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By Mark Wineka
Salisbury Post
Though plans for a downtown convention center have been on hold for more than two years, the city of Salisbury will buy another South Main Street property that could conceivably be important in any future downtown redevelopment.
Salisbury City Council emerged from a closed session Tuesday and voted to purchase the old service station property at 329 S. Main St. for $209,000.
At present, The Lube Shop operates on this corner parcel at South Main and East Horah streets.
City Manager David Treme said there are no immediate plans for the property, and The Lube Shop is welcome to stay.
At the least, the purchase protects the city’s investment elsewhere in the 300 block of South Main Street.
City officials said $209,000 was the appraised value of the property, which takes in about a half-acre.
Arey’s Texaco Station was one of the longer established businesses on the site.
Five cousins own the service station property, including Lawrence Thompson, Loy Thompson III, Susan M. Carroll, Nanci M. Barksdale and C. Stedman Morris III.
The city bought the GX Fitness Center property at 313 S. Main St. for $1 million in 2003. It now owns roughly three-quarters of the block bounded by South Main, East Horah, East Bank and South Lee.
The Salisbury-Rowan Farmers Market operates at the corner of East Bank and South Main streets in the parking lot of the fitness center.
The city-owned property has been envisioned as a possible site for a downtown convention center or some kind of tie-in with any future redevelopment of the old Empire Hotel property, which takes up much of the west side of the 200 block of South Main Street.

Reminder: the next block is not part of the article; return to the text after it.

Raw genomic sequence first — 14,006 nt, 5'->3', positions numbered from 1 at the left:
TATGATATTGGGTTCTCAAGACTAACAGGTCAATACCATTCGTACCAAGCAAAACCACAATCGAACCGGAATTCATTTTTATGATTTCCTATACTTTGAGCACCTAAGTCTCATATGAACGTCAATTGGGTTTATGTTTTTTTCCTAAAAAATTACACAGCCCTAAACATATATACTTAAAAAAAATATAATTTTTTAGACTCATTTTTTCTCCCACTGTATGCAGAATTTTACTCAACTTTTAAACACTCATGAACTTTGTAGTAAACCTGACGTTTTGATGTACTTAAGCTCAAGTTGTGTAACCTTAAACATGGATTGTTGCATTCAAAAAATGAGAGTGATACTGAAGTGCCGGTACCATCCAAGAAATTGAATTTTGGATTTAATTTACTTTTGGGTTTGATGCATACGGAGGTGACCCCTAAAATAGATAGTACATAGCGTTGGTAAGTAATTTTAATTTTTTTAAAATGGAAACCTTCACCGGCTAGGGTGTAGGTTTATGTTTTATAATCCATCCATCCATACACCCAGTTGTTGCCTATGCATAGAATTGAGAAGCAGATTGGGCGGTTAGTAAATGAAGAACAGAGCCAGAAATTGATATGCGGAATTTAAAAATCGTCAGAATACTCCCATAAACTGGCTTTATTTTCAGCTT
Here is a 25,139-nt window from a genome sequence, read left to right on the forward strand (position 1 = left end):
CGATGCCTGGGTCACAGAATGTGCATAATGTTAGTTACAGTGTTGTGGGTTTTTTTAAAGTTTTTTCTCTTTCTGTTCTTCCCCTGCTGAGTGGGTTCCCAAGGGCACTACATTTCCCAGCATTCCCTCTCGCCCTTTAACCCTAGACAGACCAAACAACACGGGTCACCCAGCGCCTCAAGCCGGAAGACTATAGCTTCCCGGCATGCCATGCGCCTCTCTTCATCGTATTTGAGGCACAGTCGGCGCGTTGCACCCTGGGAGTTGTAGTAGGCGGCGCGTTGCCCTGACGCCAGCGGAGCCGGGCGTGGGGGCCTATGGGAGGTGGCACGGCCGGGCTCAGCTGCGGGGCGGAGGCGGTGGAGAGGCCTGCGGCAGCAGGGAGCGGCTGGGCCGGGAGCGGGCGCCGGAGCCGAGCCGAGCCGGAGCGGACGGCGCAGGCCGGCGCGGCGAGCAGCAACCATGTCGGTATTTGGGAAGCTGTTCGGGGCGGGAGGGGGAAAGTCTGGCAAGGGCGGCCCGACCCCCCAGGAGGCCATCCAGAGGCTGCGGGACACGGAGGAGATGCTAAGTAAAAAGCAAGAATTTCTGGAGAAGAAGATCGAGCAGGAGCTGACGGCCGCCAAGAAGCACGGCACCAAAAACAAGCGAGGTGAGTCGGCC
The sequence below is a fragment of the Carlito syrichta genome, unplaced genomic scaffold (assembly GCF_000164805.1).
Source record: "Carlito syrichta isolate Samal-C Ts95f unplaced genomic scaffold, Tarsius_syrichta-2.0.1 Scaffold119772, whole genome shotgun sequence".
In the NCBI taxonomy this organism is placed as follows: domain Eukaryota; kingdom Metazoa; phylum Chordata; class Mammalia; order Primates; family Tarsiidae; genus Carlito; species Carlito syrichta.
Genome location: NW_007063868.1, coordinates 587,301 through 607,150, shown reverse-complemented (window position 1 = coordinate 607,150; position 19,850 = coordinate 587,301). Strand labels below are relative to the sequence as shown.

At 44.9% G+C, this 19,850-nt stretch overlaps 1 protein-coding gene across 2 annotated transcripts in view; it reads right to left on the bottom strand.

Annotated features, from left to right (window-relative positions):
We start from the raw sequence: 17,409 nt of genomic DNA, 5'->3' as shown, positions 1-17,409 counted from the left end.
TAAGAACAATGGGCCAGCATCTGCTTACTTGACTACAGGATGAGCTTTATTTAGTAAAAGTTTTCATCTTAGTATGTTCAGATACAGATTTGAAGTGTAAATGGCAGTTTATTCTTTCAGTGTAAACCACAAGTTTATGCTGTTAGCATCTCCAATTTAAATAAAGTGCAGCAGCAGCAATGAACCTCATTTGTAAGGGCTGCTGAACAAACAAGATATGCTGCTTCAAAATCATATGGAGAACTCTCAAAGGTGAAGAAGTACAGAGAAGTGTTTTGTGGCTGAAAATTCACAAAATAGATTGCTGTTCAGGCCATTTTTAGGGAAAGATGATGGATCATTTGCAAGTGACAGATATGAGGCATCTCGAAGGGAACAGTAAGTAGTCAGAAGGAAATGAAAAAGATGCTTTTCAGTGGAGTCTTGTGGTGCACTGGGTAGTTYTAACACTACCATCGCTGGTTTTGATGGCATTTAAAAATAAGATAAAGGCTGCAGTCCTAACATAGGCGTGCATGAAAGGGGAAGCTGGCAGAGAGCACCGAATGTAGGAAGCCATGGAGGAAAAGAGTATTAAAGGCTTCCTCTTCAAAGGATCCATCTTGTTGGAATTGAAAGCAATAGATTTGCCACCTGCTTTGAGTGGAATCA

In 2004, a task force of 19 members met for six months to explore the feasibility of a downtown convention center.
The task force visited four other cities, held a design workshop for the city-owned property at South Main and East Bank, analyzed market information, gathered input from focus groups and considered costs and financing.
A market study concluded that a convention center would have to accommodate events of 500 to 1,500 participants, with banquet seating for 1,000. It called for a facility 45,000 to 50,000 square feet in size and recommended a partner hotel or hotels.
The facility would have to include a full-service kitchen, concession area, good storage, an entry foyer and corridor, smaller meeting spaces, an outdoor courtyard or gathering place, loading docks and plenty of parking, the task force reported.
The 2005 cost estimate for a convention center was roughly $15.6 million.
For the task force and city officials, crucial questions centered on the financing, the competition from conference centers nearby and whether conference planners would consider downtown Salisbury as a place for their events.
Contact Mark Wineka at 704-797-4263, or mwineka@salisburypost.com.

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